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For public speaking engagements, prefectures are advised to enunciate, speak clearly, articulate every word,
be expressive. What do they mean? They're referring to verbal delivery, using your voice to enhance
the meaning of you words. In this lesson, you will learn
the secrets to sounding eloquent. Vocal features include speed,
volume, inflections, and pauses. Your speed is how fast or
how slowly you talk. An effective presenter speaks
about 130 words per minute. In conversation,
we tend to speaker faster, but avoid speaking too quickly
during a presentation. The goal isn't to finish your
presentation as soon as possible. The goal is to make sure that
the audience can understand your ideas. By speaking slightly slower than you
normally do, you are helping the audience to focus on actively listening to your
message, not just hearing your voice. Of course,
your speaking rate should not be fixed. Vary it to express a range
of different emotions. When you want the audience to feel
excited, speak a little faster. When you get to something serious,
slow down accordingly. Volume is how loudly, or
how quietly your voice is. This depends on the size of the room. Your voice should clearly
reach the back of the room. Speak loudly, but never shout. That will make your audience not
want to listen to you at all. If the room is very large, there
should already be a microphone set up. Never test the mic by blowing into it or tapping it with your finger because it might create a piercing annoying sound. Just speak at your normal volume. Talk over the mic, not into it. A microphone works best when
your mouth is above it. Your mouth should be
about 2 hand widths away. Which is about 8 inches, 20 centimeters. If you're too close,
it will amplify unwanted breathing sounds. To convey meaning, and to maintain
interest, you must use inflections. Inflections are changes in pitch,
intonation, and stress, emphasis. Your words should sound like music. Some words should be at a higher pitch. Other words are lower. Stress important words by
saying the louder, stronger. If your voice is monotone,
you sound like a robot. Every word sounds the same so you're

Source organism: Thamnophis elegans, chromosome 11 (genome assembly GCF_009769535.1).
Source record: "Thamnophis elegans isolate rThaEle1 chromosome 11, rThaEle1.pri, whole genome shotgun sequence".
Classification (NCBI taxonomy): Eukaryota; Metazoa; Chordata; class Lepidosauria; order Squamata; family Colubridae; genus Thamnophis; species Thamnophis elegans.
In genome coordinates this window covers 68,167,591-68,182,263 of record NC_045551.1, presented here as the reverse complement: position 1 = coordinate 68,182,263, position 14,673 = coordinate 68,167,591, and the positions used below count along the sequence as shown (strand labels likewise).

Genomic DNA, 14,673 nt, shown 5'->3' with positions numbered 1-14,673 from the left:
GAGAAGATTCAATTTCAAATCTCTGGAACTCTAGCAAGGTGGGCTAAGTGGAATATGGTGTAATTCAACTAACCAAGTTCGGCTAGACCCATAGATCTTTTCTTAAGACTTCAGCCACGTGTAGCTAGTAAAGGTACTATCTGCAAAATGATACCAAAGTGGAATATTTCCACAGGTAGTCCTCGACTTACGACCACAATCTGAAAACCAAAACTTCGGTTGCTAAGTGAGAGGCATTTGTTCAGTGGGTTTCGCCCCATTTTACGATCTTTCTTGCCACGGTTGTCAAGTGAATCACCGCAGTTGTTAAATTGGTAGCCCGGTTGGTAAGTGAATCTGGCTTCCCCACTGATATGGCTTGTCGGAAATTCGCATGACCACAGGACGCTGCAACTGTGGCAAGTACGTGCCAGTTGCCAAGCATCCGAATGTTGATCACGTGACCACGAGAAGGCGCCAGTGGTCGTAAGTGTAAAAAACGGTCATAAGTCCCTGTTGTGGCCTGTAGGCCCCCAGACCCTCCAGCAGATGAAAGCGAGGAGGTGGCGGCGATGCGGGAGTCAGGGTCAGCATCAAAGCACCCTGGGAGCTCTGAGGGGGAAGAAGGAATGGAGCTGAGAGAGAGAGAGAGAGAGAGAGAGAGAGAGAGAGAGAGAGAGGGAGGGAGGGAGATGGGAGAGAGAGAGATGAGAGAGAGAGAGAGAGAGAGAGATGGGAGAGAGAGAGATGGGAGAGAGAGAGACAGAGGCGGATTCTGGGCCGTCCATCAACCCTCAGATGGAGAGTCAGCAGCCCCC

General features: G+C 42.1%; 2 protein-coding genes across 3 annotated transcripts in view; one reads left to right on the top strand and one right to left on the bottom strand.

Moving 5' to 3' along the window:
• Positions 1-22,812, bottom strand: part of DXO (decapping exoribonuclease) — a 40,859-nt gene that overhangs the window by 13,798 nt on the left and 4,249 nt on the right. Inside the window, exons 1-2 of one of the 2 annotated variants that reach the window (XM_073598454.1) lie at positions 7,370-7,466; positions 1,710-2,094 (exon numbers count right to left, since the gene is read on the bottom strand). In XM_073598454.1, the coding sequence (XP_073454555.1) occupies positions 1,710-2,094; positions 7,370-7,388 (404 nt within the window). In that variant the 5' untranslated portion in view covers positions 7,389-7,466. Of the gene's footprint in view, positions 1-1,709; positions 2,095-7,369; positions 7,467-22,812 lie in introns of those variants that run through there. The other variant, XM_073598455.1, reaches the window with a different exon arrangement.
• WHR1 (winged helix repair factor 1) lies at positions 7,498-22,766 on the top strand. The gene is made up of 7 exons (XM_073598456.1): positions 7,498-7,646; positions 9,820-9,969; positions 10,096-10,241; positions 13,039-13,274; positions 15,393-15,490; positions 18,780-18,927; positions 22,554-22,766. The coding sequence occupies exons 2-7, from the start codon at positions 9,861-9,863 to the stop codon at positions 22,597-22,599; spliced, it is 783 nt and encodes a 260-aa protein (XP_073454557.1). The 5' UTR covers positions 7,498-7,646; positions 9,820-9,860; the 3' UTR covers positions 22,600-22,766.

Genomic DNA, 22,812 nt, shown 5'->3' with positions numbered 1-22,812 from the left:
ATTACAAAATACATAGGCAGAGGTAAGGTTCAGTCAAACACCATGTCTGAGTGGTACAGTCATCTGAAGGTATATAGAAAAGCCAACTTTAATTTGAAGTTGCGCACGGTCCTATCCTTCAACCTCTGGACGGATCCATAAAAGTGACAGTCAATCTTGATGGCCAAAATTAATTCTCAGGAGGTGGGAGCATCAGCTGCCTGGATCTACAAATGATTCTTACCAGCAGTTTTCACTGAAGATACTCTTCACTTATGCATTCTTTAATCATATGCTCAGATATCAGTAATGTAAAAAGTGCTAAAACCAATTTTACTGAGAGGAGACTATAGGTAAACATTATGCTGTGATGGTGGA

implying and nothing you say is important. Take, for instance,
one of my favorite afrolisims, life's a journey, not a destination. Life's a journey, not a destination. Which way is easier to understand? Inflections in your voice shows more
meaning than the words themselves. Pauses also add color to your words. When introducing a new or
an important idea, pause. Chunk each sentence into several
thought groups, stand alone phrases. Silent moments give your audience
time to absorb the information. You should at least pause wherever you
would put punctuation like commas and periods. Life's a journey, not a destination. Every day is full of surprises. Compared this to, life's a journey,
not a destination. Every day is full of surprises. Pauses adds suspense and clarity, in
fact keep your sentences under 20 words. Shorter sentences
are easier to understand. When you are thinking of what
to say avoid verbal fillers. Like, you know, you know what I mean. Life's like journey not
you know a destination, everyday like is full of surprises,
sounds terrible. In this lesson, you learned about the four
main features of verbal delivery. Speed, volume, inflections, pauses. They have a significant impact
on how clear, professional, and interesting you will
sound to your audience. This is true whether English is your
first language or second language. Native English speakers
often speak too fast. Public speaking requires a slower pace
than when chatting with close friends. In addition, native speakers tend
to use too many verbal fillers, like and which makes you lose
credibility as a presenter. Silence is more effective
in creating suspense. On the other hand, nonnative speakers
may not project their voice loud enough because they worry about their accent. Remember that English is
an international language and that all accents are beautiful. Inflections, the emphasis of
important words in a sentence, is especially helpful when conveying
meaning through your beautiful accent. Anyone can improve their elocution skills. Rehearse your speech out loud, notice your mistakes and rehearse again until you sound as eloquent as you want to be.

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